Digital Polyphony

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Running and Ruining Hollywood

Posted on March 10, 2011 at 1:23 AM

Running and Ruining Hollywood

If you want to know who runs Hollywood, look no further than reading this Q and A from Guillermo Del Toro.

Then follow that up with a rather brilliant article by Mark Harris from GQ.

Now note the point of both: marketing is now the creative outlet at major studios. Not concepts, ideas or passion, but how to sell and make money. That is what creative energy is being focused on - not the various ways to entertain with a film but the various ways to put that film into the minds of the people and make more money.

Now take a drink. You might need it.

People wonder why Hollywood has become a punchline full of remakes, sequels and adaptations of things you can sell a fifteen year old. I see videos and blogs complaining about the state of movies and they're right (mostly) in that the business is, now, more business than it has ever been as it dishes out sub-par movies that are often sequels, remakes or adaptations of popular things like toys and comic books. It's never been golden, that business side of things has always been there, but it's never been full of tin cans either like it has been the past ten years or so. Creativity and quality has stalled because movie studios are too busy worrying about profits and gains rather than making good films.

At the Mountains of Madness is a project that Guillermo del Toro has, sorry...had, been trying to get off the ground for years. It’s gone through various scripts and so on, but most changes minor (save for the last version, but it still retains the basic plot and story, just adds one major thing) along with financial meetings and Universal sitting by waiting to see if The Hobbit project was going to go through with del Toro at the helm. When they finalized the latest script about two months ago, they had something pretty damn special, del Toro as director, James Cameron as producer, 3D which the studios love these days and stars vying to be in it (mainly Tom Cruise who would have suited this rather ensemble-like story pretty well).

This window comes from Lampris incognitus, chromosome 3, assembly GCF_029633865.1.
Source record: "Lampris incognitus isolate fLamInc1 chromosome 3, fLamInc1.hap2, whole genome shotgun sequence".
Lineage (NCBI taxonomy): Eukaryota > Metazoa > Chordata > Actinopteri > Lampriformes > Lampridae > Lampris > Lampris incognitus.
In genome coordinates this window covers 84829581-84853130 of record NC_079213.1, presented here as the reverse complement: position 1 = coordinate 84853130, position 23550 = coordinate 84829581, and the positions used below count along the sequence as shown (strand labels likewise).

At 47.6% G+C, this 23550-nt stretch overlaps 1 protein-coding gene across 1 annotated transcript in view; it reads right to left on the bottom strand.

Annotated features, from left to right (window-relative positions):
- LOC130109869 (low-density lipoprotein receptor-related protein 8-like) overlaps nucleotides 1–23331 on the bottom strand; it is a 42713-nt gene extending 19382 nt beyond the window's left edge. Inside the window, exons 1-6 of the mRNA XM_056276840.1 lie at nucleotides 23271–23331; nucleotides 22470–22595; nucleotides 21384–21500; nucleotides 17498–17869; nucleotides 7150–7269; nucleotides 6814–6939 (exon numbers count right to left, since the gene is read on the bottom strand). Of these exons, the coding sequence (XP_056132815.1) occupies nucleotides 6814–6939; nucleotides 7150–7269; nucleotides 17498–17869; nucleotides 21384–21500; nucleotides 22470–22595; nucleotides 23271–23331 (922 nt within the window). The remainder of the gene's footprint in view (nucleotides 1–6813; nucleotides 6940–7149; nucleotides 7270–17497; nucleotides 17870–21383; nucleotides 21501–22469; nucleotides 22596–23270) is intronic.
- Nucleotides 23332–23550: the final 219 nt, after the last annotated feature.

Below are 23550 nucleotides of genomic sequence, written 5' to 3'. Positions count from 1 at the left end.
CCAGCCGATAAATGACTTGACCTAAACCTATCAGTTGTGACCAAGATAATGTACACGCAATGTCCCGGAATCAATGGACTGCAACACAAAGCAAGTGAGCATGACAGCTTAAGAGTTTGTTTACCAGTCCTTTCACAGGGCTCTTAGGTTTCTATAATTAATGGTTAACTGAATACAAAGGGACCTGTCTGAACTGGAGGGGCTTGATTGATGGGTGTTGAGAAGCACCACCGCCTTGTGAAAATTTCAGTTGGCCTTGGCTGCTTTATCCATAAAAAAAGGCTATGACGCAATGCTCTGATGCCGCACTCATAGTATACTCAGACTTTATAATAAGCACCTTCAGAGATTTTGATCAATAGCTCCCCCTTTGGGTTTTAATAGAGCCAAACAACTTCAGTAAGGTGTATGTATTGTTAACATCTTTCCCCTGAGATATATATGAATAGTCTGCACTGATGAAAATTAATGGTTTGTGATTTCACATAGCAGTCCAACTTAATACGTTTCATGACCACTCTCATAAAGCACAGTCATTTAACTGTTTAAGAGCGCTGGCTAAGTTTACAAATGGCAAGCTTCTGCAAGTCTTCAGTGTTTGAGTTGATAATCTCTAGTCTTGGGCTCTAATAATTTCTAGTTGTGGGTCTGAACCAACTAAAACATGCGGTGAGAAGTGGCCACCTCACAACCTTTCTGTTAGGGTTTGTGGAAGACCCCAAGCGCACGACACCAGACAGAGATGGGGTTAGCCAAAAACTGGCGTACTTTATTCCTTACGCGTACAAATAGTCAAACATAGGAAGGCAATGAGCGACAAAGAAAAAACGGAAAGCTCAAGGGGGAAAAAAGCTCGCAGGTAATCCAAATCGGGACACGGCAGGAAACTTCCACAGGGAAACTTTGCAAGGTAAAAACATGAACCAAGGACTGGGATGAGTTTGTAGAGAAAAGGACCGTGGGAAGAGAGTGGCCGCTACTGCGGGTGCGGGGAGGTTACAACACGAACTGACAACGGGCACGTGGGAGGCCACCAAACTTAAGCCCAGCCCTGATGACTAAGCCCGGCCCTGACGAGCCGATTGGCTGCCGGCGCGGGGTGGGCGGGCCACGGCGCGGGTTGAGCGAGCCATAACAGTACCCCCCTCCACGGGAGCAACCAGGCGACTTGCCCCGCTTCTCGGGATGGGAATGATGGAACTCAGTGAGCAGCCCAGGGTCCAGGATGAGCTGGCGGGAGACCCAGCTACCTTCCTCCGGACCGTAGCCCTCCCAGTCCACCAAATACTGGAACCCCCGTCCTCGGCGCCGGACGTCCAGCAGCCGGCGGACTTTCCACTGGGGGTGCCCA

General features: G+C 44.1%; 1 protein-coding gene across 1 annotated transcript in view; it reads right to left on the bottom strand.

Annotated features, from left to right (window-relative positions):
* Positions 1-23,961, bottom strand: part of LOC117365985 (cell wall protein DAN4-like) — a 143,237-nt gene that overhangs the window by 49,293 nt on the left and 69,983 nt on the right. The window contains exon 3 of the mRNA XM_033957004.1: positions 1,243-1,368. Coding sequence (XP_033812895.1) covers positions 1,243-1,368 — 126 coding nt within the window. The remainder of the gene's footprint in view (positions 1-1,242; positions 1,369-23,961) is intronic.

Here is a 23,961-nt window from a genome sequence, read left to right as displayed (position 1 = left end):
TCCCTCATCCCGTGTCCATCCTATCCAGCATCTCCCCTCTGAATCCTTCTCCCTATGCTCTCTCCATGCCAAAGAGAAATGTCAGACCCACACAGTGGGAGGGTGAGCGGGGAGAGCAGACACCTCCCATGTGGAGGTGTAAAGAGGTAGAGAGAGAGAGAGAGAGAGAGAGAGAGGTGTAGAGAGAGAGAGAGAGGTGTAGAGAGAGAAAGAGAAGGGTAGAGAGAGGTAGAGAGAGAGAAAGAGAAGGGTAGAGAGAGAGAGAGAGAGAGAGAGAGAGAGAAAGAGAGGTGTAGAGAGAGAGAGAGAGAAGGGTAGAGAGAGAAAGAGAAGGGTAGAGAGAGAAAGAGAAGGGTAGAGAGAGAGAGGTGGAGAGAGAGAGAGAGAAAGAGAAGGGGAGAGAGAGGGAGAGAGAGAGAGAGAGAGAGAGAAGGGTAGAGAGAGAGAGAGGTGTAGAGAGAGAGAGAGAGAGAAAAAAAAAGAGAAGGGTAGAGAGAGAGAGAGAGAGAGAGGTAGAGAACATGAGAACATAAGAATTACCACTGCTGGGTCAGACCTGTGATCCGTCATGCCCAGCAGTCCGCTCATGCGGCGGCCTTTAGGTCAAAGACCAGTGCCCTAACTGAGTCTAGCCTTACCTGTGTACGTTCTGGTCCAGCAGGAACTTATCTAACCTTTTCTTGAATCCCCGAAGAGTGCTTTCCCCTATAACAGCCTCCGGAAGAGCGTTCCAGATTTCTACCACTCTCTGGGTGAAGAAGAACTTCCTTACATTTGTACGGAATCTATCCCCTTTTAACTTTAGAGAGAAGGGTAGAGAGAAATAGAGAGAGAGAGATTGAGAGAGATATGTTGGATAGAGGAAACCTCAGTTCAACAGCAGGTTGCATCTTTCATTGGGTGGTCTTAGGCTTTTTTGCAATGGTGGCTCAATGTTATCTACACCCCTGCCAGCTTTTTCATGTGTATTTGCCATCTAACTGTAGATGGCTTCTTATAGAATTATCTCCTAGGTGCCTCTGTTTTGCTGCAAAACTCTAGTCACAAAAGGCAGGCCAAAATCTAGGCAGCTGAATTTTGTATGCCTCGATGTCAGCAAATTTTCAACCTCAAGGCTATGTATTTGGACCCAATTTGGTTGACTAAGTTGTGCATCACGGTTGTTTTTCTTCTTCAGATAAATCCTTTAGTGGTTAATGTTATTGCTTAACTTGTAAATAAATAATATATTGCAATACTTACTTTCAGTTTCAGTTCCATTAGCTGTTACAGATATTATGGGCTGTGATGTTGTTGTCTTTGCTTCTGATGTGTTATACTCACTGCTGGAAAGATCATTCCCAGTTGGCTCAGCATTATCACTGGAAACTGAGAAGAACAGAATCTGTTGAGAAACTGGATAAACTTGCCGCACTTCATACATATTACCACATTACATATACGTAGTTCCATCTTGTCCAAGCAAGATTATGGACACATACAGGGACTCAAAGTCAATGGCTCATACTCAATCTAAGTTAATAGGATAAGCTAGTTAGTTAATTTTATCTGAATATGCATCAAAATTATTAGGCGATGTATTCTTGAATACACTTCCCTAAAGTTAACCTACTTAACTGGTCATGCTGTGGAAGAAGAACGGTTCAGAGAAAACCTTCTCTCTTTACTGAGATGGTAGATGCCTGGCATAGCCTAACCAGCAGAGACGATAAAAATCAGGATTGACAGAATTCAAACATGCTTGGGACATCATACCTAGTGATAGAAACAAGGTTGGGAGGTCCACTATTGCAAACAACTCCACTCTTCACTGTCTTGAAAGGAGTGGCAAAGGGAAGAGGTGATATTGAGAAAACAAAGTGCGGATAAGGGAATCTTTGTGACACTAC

Ah, but then comes in the accountants and marketers who then say “Sure, you met our budget requirements and have all these great things with a great script...but it’s rated R.” This is the problem with the studios today. If they feel they can’t market a film, it won’t get made. Period. do you say "go fuck yourselves" in Spanish?

Here you have a couple of issues I wanted to touch on:

One: The MPAA has been so out of date and out of touch for so long, their control on what a rating gets is questionable at best. I’ve seen R rated movies that aren’t needing an R rating and plenty of PG-13 movies that push the limits of that rating respectively. Most recently they came under fire with the pathetic rating of NC-17 for a rather tame Blue Valentine. Studios shouldn’t be so focused on them in the first place considering they’re questionable to begin with.

Two: A director like del Toro has a lot of creative control...but he still has to get the greenlight to run with. That greenlight isn’t determined by producers or studio executives but the marketing department who sit and debate how to market a film. A movie like At the Mountains of Madness is, on paper, something that markets itself. Del Toro. Cruise. Cameron. Those are names. Throw in an amazing poster and commercials and you have something that’s out there.

Then you have the R rating come into play. Well...that nixes that, doesn’t it? The studio doesn’t want to spend 150 million for an R rated picture that probably won’t have a worldwide, international appeal (where they make most of their money, mind you). A PG-13 rated one is far more feasable, hence why Pacific Rim, del Toro’s contingency plan, is on the fast track. The marketers on that one are popping champagne corks as we speak. “We did it!” they’re probably saying.

Yes....yes you did.